The comparison between the instruments showed that the VLF-instrument, a ABEM WADI, is the most efficient instrument of the three, but that receiving
conditions makes it unsuitable in Zimbabwe. The ABEM Slingram 3600 and the
resistivity instrument, an ABEM SAS Terrameter 300, showed to be slower, but
more reliable.
As recommendations we suggest Manama Mission to drill boreholes according to the instructions in chapter 8 as the first step to improve the water situation at the mission. If this does not give sufficient results, an exchange of extraction system
according to suggestions in the chapter 7 and 8 should be carried out. Concerning
the comparison of the instruments we recommend the use of Slingram and
resistivity instrument for this kind of studies in Zimbabwe in the future. (Less)
Please use this url to cite or link to this publication:
author
Holmström, Patrich; Möller, Per and Svensson, Mats
supervisor
organization
year
type
H1 - Master's Degree (One Year)
subject
keywords
Zimbabwe, groundwater, geology, geography, VLF, slingram, resistivity, sand dam
publication/series
Dissertations in Geology at Lund University
report number
36
funder
SIDA, Minor Field Study programme (MFS)
language
English
additional info
Richard Owen, Department of Geology, University of Zimbabwe.
id
2370666
date added to LUP
2012-06-28 11:58:37
date last changed
2012-06-28 11:58:37
@misc{2370666,
  abstract     = {Summary: Manama Mission is a Lutheran mission station in the Gwanda District, Zimbabwe, that suffers from a shortage in water supply. Its only source of water at present is a sand dam in the nearby Tuli river.
During June, July and August 1990 a ground water study was carried out at the
mission. This was done by Patrich Holmström, Per Möller and Mats Svensson,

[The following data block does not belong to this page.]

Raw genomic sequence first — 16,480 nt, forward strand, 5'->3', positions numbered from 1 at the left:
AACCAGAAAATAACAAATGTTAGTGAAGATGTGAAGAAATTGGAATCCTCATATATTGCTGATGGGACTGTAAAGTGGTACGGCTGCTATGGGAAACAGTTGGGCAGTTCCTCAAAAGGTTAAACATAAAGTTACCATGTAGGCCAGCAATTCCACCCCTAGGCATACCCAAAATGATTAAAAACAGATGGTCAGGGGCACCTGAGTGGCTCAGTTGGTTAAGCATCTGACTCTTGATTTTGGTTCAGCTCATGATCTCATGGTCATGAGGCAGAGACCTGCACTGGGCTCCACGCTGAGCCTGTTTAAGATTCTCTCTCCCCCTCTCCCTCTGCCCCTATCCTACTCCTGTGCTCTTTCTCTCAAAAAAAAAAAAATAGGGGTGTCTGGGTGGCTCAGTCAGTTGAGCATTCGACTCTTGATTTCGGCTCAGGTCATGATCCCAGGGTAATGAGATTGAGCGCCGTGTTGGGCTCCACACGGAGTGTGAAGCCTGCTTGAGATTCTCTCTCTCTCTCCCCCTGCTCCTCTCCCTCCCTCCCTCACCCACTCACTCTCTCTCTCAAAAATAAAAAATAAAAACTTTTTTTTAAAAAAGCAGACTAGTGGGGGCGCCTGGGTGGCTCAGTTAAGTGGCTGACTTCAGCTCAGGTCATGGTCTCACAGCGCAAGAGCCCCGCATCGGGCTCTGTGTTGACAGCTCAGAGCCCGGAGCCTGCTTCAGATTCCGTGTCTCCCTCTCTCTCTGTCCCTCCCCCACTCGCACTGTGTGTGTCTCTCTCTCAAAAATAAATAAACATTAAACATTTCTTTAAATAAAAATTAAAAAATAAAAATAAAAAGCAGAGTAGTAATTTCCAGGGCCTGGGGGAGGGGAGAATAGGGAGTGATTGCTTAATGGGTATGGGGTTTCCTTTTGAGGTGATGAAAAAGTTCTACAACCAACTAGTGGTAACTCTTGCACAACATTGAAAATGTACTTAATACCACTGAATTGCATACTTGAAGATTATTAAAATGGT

students at University of Lund, Sweden.
The aim was to investigate if improvements can be made concerning the use of the
sand dam, and also to investigate the possibilities of drilling boreholes for
groundwater supply in the area. A secondary purpose was to compare the different
geophysical instruments that were used.
The methods that were used in the study were :
-Prestudies of areal photos.
-Geological mapping.
-Geophysical profiling with Slingram, VLF and resistivity instrument.
-Leveling the basement rock, groundwater level and the surface of the sand
dam.
The areal photos gave a clear main fracture direction striking around 290°. During the geological mapping this direction was confirmed. The geological mapping also gave us the geological setting of the area. It mainly consists of gneiss with frequent intrusive dykes of dolerite following the main fracture direction.
The geophysical investigation indicated no waterbearing fractures in between the dolerite dykes and the gneiss. It also clearly indicated that areas of interest for borehole siting always were close to streams or the Tuli river. We found two areas that we believe are interesting for groundwater prospecting. In these areas four spots has been marked for borehole sitings.
The investigations performed on the sand dam gave results that indicated that the present location of the extraction system, a wellpoint system, could not be better. However, the results also indicated big losses of water in the dam due to leakage in the weir and in the river bed rock. Another problem with the sand dam is that the wellpoint system through its design doesn't allow maximum outtake from the sand dam.
The comparison between the instruments showed that the VLF-instrument, a ABEM WADI, is the most efficient instrument of the three, but that receiving
conditions makes it unsuitable in Zimbabwe. The ABEM Slingram 3600 and the
resistivity instrument, an ABEM SAS Terrameter 300, showed to be slower, but
more reliable.
As recommendations we suggest Manama Mission to drill boreholes according to the instructions in chapter 8 as the first step to improve the water situation at the mission. If this does not give sufficient results, an exchange of extraction system
according to suggestions in the chapter 7 and 8 should be carried out. Concerning
the comparison of the instruments we recommend the use of Slingram and
resistivity instrument for this kind of studies in Zimbabwe in the future.},
  author       = {Holmström, Patrich and Möller, Per and Svensson, Mats},
  keyword      = {Zimbabwe,groundwater,geology,geography,VLF,slingram,resistivity,sand dam},
  language     = {eng},
  note         = {Student Paper},
  series       = {Dissertations in Geology at Lund University},
  title        = {Water supply study at Manama, southern Zimbabwe},
  year         = {1991},
}